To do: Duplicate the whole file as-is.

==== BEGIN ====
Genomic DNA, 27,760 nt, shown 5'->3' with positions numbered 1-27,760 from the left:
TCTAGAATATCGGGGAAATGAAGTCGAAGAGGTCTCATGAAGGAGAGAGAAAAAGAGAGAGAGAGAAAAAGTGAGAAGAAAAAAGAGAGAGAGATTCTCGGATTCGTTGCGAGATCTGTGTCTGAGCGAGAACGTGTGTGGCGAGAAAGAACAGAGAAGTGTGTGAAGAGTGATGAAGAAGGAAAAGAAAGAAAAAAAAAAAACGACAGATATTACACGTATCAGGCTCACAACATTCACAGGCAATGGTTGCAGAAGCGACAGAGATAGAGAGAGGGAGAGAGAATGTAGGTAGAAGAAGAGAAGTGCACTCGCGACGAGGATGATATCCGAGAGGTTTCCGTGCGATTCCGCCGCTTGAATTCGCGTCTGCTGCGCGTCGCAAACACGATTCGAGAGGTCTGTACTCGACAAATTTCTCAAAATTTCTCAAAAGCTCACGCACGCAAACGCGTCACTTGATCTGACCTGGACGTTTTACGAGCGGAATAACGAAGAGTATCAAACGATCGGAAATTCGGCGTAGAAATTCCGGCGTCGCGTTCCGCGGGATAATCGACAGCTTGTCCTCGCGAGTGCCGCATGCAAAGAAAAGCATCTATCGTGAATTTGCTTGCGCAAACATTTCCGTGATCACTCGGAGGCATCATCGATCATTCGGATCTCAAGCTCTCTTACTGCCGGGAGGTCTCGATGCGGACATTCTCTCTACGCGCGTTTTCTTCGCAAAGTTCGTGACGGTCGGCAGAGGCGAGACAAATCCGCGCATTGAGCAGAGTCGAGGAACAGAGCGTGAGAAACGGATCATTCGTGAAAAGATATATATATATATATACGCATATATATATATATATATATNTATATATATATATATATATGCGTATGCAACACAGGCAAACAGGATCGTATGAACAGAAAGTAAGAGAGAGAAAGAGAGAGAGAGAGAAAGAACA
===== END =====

Genomic DNA, 27,760 nt, shown 5'->3' with positions numbered 1-27,760 from the left:
TCTAGAATATCGGGGAAATGAAGTCGAAGAGGTCTCATGAAGGAGAGAGAAAAAGAGAGAGAGAGAAAAAGTGAGAAGAAAAAAGAGAGAGAGATTCTCGGATTCGTTGCGAGATCTGTGTCTGAGCGAGAACGTGTGTGGCGAGAAAGAACAGAGAAGTGTGTGAAGAGTGATGAAGAAGGAAAAGAAAGAAAAAAAAAAAACGACAGATATTACACGTATCAGGCTCACAACATTCACAGGCAATGGTTGCAGAAGCGACAGAGATAGAGAGAGGGAGAGAGAATGTAGGTAGAAGAAGAGAAGTGCACTCGCGACGAGGATGATATCCGAGAGGTTTCCGTGCGATTCCGCCGCTTGAATTCGCGTCTGCTGCGCGTCGCAAACACGATTCGAGAGGTCTGTACTCGACAAATTTCTCAAAATTTCTCAAAAGCTCACGCACGCAAACGCGTCACTTGATCTGACCTGGACGTTTTACGAGCGGAATAACGAAGAGTATCAAACGATCGGAAATTCGGCGTAGAAATTCCGGCGTCGCGTTCCGCGGGATAATCGACAGCTTGTCCTCGCGAGTGCCGCATGCAAAGAAAAGCATCTATCGTGAATTTGCTTGCGCAAACATTTCCGTGATCACTCGGAGGCATCATCGATCATTCGGATCTCAAGCTCTCTTACTGCCGGGAGGTCTCGATGCGGACATTCTCTCTACGCGCGTTTTCTTCGCAAAGTTCGTGACGGTCGGCAGAGGCGAGACAAATCCGCGCATTGAGCAGAGTCGAGGAACAGAGCGTGAGAAACGGATCATTCGTGAAAAGATATATATATATATATACGCATATATATATATATATATATNTATATATATATATATATATGCGTATGCAACACAGGCAAACAGGATCGTATGAACAGAAAGTAAGAGAGAGAAAGAGAGAGAGAGAGAAAGAACA